First Light Wins Nobel
Image credit: NASA/Chris Gunn
Image credit: Lawrence Berkeley National Lab/Roy Kaltschmidt
John Mather and George Smoot have been awarded the 2006 Nobel Prize in Physics for their 1992 discoveries about the cosmic microwave background – the remaining light from the beginning of the universe as seen today.
According to those presenting the award, "these measurements marked the start of cosmology as a precise science."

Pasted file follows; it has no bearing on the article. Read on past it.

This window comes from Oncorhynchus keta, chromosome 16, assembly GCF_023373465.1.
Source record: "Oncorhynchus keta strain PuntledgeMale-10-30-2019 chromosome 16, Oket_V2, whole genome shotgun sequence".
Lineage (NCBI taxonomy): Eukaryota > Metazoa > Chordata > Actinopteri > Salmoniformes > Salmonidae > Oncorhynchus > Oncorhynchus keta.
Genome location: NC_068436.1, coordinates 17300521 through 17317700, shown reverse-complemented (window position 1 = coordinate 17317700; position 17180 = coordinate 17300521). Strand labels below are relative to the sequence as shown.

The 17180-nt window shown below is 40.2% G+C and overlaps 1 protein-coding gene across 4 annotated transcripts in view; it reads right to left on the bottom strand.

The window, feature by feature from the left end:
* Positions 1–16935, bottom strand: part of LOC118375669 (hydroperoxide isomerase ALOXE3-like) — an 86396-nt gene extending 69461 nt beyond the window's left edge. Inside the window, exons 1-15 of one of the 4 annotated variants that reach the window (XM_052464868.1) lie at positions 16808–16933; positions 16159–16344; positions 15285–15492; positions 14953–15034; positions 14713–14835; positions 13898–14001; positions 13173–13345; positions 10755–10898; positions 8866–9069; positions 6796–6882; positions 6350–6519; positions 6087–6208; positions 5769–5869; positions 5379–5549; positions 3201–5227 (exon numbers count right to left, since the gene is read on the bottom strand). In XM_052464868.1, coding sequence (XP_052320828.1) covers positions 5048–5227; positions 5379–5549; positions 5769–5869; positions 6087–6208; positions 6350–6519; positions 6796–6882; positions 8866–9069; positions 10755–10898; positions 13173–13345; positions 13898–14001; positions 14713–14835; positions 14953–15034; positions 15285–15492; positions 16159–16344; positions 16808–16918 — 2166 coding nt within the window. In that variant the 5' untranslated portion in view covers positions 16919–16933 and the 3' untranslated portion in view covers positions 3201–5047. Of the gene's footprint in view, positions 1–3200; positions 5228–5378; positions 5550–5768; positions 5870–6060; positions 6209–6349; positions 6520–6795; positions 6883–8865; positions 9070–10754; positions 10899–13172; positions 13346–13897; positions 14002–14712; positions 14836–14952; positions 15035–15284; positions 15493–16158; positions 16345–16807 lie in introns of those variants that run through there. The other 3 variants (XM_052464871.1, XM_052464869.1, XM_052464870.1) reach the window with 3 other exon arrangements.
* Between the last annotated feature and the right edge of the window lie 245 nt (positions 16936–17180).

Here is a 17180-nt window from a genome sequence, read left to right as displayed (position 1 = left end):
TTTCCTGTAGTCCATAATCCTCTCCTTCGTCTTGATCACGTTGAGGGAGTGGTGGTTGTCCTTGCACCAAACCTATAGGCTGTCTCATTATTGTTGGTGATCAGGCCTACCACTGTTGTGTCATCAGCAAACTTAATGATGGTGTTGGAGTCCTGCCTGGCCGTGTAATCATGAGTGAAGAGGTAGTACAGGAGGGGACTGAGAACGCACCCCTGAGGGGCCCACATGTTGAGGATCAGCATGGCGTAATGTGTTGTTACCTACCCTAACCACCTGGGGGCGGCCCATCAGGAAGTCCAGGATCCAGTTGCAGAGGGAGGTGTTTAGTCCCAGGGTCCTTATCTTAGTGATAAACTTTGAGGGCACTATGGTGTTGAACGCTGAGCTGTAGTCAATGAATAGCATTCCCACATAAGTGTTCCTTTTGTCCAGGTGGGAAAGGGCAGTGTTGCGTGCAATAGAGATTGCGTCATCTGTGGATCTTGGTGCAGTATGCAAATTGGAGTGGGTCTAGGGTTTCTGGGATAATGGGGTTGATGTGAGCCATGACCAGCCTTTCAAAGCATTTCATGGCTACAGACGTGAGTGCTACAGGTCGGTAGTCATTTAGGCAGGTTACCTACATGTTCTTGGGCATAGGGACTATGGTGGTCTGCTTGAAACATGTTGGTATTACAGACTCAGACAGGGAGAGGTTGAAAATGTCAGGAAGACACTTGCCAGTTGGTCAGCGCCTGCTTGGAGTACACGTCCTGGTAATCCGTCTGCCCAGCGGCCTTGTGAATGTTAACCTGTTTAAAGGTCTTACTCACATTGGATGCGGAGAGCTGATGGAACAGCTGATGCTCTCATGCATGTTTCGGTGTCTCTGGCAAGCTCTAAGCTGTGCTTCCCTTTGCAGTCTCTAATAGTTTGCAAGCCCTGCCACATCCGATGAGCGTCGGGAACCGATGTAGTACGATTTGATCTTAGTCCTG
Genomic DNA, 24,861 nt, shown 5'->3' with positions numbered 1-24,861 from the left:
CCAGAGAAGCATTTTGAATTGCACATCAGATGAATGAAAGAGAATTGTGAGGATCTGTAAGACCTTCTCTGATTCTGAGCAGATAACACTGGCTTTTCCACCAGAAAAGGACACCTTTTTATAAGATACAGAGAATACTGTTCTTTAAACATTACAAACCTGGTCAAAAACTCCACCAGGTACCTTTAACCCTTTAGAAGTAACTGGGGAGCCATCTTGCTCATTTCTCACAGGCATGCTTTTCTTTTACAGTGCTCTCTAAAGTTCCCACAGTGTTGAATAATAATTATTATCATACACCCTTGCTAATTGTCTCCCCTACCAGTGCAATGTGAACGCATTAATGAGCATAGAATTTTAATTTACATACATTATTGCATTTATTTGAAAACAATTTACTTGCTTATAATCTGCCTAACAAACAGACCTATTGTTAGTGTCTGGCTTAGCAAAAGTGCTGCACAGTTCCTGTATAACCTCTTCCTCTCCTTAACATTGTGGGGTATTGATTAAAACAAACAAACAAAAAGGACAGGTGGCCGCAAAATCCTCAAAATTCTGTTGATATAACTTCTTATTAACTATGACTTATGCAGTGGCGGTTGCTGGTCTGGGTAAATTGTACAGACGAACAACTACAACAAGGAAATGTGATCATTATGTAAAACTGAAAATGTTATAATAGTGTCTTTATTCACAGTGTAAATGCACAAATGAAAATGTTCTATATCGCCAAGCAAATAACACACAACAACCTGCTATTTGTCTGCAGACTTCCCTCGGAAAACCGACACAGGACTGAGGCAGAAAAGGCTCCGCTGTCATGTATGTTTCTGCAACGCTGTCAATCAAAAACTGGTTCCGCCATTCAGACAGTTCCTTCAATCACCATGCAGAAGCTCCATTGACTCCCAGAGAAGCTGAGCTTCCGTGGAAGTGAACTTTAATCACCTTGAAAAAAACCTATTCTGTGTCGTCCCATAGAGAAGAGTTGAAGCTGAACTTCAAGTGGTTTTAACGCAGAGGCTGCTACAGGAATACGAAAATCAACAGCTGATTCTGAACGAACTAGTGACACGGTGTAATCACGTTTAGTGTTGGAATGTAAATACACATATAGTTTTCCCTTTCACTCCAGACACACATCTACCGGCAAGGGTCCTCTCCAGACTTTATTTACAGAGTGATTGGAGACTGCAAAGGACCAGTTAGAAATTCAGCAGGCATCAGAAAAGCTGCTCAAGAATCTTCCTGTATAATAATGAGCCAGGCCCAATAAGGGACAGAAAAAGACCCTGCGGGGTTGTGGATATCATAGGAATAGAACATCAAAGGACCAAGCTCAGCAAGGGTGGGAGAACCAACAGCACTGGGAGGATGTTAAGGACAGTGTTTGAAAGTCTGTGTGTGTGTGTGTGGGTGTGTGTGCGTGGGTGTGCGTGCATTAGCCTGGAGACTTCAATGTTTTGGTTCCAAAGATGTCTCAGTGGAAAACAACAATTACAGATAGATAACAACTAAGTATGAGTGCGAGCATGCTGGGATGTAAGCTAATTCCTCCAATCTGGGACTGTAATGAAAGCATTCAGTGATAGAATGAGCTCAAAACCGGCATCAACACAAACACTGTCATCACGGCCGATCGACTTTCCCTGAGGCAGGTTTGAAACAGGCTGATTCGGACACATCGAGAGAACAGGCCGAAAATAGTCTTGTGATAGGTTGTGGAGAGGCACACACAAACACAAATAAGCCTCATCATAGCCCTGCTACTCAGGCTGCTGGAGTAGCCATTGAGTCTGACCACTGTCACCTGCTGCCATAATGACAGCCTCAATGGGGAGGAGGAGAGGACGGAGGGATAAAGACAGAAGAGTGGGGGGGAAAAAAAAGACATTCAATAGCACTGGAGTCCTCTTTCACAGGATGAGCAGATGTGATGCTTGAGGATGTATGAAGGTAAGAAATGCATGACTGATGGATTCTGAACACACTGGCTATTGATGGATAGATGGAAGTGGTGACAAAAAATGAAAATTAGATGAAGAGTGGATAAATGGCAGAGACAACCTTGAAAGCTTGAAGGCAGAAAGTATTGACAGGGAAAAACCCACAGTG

Using data from the space-based Cosmic Background Explorer (COBE), a team led by Mather and Smoot figured out the details of how the universe has cooled. They measured the energy of light from this background and found that it matched predictions from the Big Bang theory perfectly. They also found the very slight variations in the microwave light. Had these tiny variations been missing, it would have been hard to explain how the universe got its present structure. Later experiments have fine-tuned the COBE data, but the basic discovery of the variations remains.